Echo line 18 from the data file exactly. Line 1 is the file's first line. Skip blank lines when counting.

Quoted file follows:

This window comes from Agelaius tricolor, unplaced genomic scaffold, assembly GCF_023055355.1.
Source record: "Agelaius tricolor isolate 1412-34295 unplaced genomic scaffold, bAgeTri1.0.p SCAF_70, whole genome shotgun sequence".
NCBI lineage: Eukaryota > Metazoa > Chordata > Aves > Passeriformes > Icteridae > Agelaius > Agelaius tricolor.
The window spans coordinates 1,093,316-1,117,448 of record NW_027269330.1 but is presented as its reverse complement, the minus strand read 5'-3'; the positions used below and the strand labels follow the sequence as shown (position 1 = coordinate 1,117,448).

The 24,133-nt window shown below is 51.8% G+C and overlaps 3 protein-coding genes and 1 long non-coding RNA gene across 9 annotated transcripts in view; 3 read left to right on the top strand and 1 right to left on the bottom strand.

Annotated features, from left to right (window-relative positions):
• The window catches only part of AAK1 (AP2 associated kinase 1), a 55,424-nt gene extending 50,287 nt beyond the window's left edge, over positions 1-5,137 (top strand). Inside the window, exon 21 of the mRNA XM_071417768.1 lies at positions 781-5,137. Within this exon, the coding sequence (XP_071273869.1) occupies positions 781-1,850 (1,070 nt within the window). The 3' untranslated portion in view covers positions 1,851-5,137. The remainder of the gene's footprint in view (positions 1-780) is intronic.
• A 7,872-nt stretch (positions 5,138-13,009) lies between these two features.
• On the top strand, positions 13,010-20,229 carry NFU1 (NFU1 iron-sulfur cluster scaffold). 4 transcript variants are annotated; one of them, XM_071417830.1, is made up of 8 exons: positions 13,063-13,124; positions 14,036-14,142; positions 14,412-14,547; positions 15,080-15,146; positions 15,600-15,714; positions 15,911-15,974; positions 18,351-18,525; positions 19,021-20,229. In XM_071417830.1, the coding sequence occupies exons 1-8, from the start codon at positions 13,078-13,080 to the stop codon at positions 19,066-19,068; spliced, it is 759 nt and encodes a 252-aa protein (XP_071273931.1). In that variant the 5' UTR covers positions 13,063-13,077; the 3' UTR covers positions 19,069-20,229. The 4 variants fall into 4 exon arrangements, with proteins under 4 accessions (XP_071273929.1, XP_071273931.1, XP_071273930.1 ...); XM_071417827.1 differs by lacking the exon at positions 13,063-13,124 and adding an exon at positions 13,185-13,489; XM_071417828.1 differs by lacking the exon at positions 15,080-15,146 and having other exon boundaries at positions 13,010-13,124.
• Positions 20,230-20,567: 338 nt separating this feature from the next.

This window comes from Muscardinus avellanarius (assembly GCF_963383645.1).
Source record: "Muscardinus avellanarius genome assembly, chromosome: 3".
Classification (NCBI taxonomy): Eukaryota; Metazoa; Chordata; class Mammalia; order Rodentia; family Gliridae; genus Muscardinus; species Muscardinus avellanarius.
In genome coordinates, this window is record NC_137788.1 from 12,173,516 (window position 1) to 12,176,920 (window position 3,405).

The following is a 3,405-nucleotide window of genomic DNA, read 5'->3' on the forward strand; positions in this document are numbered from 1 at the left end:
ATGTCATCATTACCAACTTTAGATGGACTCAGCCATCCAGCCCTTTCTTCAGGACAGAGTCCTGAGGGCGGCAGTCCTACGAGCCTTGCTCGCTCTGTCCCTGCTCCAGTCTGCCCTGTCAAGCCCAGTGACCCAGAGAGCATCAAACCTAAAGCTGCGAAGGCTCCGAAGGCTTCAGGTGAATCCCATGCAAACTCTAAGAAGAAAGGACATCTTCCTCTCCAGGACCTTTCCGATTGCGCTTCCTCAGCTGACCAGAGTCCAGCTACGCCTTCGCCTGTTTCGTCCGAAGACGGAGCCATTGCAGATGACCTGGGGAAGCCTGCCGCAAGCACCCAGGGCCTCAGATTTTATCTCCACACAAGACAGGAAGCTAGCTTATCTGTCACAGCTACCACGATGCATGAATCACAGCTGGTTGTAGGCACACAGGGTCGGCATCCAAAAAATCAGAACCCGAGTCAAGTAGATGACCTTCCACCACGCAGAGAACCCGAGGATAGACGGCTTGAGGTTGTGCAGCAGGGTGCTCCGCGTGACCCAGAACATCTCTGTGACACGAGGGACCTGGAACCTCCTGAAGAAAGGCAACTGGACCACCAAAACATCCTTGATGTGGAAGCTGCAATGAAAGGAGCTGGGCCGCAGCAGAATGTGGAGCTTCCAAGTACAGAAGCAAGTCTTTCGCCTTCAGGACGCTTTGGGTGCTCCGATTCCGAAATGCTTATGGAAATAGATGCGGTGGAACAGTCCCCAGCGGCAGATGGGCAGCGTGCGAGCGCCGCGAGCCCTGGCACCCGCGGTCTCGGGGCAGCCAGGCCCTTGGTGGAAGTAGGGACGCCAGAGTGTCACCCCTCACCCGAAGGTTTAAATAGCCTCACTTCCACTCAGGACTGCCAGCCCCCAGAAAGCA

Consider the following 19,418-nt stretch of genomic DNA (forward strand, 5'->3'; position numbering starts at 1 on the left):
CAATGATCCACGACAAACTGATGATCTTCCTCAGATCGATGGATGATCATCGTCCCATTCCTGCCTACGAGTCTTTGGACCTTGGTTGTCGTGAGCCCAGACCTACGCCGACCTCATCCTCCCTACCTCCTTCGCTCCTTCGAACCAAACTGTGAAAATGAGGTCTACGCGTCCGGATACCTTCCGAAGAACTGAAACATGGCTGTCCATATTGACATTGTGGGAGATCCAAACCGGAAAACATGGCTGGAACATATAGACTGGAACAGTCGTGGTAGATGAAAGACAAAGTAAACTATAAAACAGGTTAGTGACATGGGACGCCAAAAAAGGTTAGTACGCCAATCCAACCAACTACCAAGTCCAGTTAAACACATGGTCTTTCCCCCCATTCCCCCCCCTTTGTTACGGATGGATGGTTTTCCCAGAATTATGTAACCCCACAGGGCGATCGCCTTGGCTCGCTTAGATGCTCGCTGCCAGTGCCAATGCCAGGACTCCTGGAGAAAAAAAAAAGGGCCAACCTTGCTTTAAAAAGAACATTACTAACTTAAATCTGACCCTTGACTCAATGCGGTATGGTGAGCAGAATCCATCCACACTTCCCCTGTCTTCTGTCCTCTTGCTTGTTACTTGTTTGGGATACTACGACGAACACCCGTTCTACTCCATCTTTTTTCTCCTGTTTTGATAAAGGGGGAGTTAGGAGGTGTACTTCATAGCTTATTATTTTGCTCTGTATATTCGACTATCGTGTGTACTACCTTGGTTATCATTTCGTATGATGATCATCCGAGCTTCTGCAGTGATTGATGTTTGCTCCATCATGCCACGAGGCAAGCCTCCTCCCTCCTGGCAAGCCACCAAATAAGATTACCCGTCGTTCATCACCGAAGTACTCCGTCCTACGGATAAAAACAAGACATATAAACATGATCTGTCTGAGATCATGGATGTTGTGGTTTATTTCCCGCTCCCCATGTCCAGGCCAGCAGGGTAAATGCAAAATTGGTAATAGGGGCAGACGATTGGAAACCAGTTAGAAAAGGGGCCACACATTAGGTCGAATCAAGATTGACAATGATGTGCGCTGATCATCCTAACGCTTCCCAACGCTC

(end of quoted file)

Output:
CAATGATCCACGACAAACTGATGATCTTCCTCAGATCGATGGATGATCATCGTCCCATTCCTGCCTACGAGTCTTTGGACCTTGGTTGTCGTGAGCCCAGACCTACGCCGACCTCATCCTCCCTACCTCCTTCGCTCCTTCGAACCAAACTGTGAAAATGAGGTCTACGCGTCCGGATACCTTCCGAAGAACTGAAACATGGCTGTCCATATTGACATTGTGGGAGATCCAAACCGGAAAACATGGCTGGAACATATAGACTGGAACAGTCGTGGTAGATGAAAGACAAAGTAAACTATAAAACAGGTTAGTGACATGGGACGCCAAAAAAGGTTAGTACGCCAATCCAACCAACTACCAAGTCCAGTTAAACACATGGTCTTTCCCCCCATTCCCCCCCCTTTGTTACGGATGGATGGTTTTCCCAGAATTATGTAACCCCACAGGGCGATCGCCTTGGCTCGCTTAGATGCTCGCTGCCAGTGCCAATGCCAGGACTCCTGGAGAAAAAAAAAAGGGCCAACCTTGCTTTAAAAAGAACATTACTAACTTAAATCTGACCCTTGACTCAATGCGGTATGGTGAGCAGAATCCATCCACACTTCCCCTGTCTTCTGTCCTCTTGCTTGTTACTTGTTTGGGATACTACGACGAACACCCGTTCTACTCCATCTTTTTTCTCCTGTTTTGATAAAGGGGGAGTTAGGAGGTGTACTTCATAGCTTATTATTTTGCTCTGTATATTCGACTATCGTGTGTACTACCTTGGTTATCATTTCGTATGATGATCATCCGAGCTTCTGCAGTGATTGATGTTTGCTCCATCATGCCACGAGGCAAGCCTCCTCCCTCCTGGCAAGCCACCAAATAAGATTACCCGTCGTTCATCACCGAAGTACTCCGTCCTACGGATAAAAACAAGACATATAAACATGATCTGTCTGAGATCATGGATGTTGTGGTTTATTTCCCGCTCCCCATGTCCAGGCCAGCAGGGTAAATGCAAAATTGGTAATAGGGGCAGACGATTGGAAACCAGTTAGAAAAGGGGCCACACATTAGGTCGAATCAAGATTGACAATGATGTGCGCTGATCATCCTAACGCTTCCCAACGCTC